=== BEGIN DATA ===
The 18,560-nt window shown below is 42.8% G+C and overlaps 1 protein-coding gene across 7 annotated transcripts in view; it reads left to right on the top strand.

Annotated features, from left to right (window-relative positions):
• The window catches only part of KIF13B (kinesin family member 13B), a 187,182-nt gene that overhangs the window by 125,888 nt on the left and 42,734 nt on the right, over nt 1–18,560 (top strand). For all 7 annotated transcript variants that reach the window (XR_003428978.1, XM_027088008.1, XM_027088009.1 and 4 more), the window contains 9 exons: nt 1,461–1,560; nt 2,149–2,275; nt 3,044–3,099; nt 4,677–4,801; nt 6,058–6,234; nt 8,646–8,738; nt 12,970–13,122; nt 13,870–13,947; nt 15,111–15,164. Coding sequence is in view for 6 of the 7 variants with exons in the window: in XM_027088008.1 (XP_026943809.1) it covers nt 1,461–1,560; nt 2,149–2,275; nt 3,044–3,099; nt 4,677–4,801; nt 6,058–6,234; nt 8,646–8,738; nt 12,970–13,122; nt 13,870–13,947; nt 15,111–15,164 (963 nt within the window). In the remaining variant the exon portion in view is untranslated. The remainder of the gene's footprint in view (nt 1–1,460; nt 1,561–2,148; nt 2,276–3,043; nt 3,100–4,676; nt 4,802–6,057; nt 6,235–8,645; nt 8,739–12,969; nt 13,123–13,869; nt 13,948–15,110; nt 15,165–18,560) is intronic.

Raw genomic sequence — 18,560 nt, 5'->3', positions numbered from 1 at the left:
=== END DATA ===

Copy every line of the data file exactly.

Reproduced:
The 18,560-nt window shown below is 42.8% G+C and overlaps 1 protein-coding gene across 7 annotated transcripts in view; it reads left to right on the top strand.

Annotated features, from left to right (window-relative positions):
• The window catches only part of KIF13B (kinesin family member 13B), a 187,182-nt gene that overhangs the window by 125,888 nt on the left and 42,734 nt on the right, over nt 1–18,560 (top strand). For all 7 annotated transcript variants that reach the window (XR_003428978.1, XM_027088008.1, XM_027088009.1 and 4 more), the window contains 9 exons: nt 1,461–1,560; nt 2,149–2,275; nt 3,044–3,099; nt 4,677–4,801; nt 6,058–6,234; nt 8,646–8,738; nt 12,970–13,122; nt 13,870–13,947; nt 15,111–15,164. Coding sequence is in view for 6 of the 7 variants with exons in the window: in XM_027088008.1 (XP_026943809.1) it covers nt 1,461–1,560; nt 2,149–2,275; nt 3,044–3,099; nt 4,677–4,801; nt 6,058–6,234; nt 8,646–8,738; nt 12,970–13,122; nt 13,870–13,947; nt 15,111–15,164 (963 nt within the window). In the remaining variant the exon portion in view is untranslated. The remainder of the gene's footprint in view (nt 1–1,460; nt 1,561–2,148; nt 2,276–3,043; nt 3,100–4,676; nt 4,802–6,057; nt 6,235–8,645; nt 8,739–12,969; nt 13,123–13,869; nt 13,948–15,110; nt 15,165–18,560) is intronic.

Raw genomic sequence — 18,560 nt, 5'->3', positions numbered from 1 at the left: